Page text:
|:||Gas pressure (Pa)|
|:||Liquid pressure (Pa)|
|:||Interfacial pressure (Pa)|
|:||The gravity acceleration (m·s−2)|
|:||The interfacial velocity (m·s−1)|
|:||The wall friction coefficient for phase|
|:||The hydraulic diameter (m)|
|:||The interfacial area between two phases per unit volume (m−1)|
|:||The continuous phase density (kg·m−3)|
|:||The interfacial drag coefficient between two phases|
|:||Vapor/gas specific internal energy (J·kg−1)|
|:||Liquid specific internal energy (J·kg−1)|
|:||Interface-to-gas convective heat transfer coefficient per unit volume (W·m−3·K−1)|
|:||Interface-to-liquid convective heat transfer coefficient per unit volume (W·m−3·K−1)|
|:||Temperature for phase (K)|
|:||The saturation temperature under the interfacial pressure (K)|
|:||The gas specific enthalpy evaluated at the interfacial mass transfer condition (J·kg−1)|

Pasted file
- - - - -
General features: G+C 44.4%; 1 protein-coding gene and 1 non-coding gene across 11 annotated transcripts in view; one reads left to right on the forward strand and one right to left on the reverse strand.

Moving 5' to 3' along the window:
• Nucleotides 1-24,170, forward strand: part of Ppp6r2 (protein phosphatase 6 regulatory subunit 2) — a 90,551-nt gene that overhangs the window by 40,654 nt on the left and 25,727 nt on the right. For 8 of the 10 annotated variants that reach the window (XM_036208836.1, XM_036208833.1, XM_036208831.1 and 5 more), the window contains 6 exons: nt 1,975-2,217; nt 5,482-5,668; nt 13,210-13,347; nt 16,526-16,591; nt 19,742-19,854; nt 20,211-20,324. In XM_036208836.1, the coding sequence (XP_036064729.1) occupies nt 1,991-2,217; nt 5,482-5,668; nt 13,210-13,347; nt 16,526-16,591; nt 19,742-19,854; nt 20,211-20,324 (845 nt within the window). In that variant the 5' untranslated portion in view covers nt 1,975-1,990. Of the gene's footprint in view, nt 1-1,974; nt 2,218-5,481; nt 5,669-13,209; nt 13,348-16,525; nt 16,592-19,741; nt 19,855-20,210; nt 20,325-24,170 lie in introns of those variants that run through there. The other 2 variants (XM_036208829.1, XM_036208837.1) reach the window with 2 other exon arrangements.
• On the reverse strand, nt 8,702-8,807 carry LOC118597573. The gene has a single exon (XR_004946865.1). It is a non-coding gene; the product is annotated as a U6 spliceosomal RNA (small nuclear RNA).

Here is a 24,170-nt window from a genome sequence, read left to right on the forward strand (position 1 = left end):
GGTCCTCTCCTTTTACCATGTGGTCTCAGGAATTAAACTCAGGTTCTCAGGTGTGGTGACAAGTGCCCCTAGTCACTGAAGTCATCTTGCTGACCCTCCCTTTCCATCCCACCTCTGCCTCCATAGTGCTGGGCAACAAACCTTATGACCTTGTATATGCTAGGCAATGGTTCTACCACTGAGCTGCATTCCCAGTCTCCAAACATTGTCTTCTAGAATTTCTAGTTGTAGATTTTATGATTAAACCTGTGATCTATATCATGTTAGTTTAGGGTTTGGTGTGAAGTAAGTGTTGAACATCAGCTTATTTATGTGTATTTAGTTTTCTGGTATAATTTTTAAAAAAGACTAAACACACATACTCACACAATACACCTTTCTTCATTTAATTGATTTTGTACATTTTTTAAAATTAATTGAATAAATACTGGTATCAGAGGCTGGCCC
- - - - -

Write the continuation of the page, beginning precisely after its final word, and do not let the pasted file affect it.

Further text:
|:||The liquid specific enthalpy evaluated at the interfacial mass transfer condition (J·kg−1)|
|:||The pressure relaxation coefficient function (Pa−1·s−1)|
|:||The interfacial density corresponding to the liquid saturated density with (kg·m−3)|
|:||The phase acoustic impedance (kg·m−2·s−1)|
|:||The phase sound velocity (m·s−1)|
|:||The length of the control volume (m)|
|:||Volume of the control cell (m3)|
|:||Number of control volumes in a system.|
|:||Gas phase () or liquid phase ()|
Conflicts of Interest
The authors declare that they have no conflicts of interest.
The research is supported by Natural Science Foundation of China (Approval no. 11675125) and Science and Technology on Reactor System Design Technology Laboratory, Nuclear Power Institute of China (Approval no. LRSDT2017401).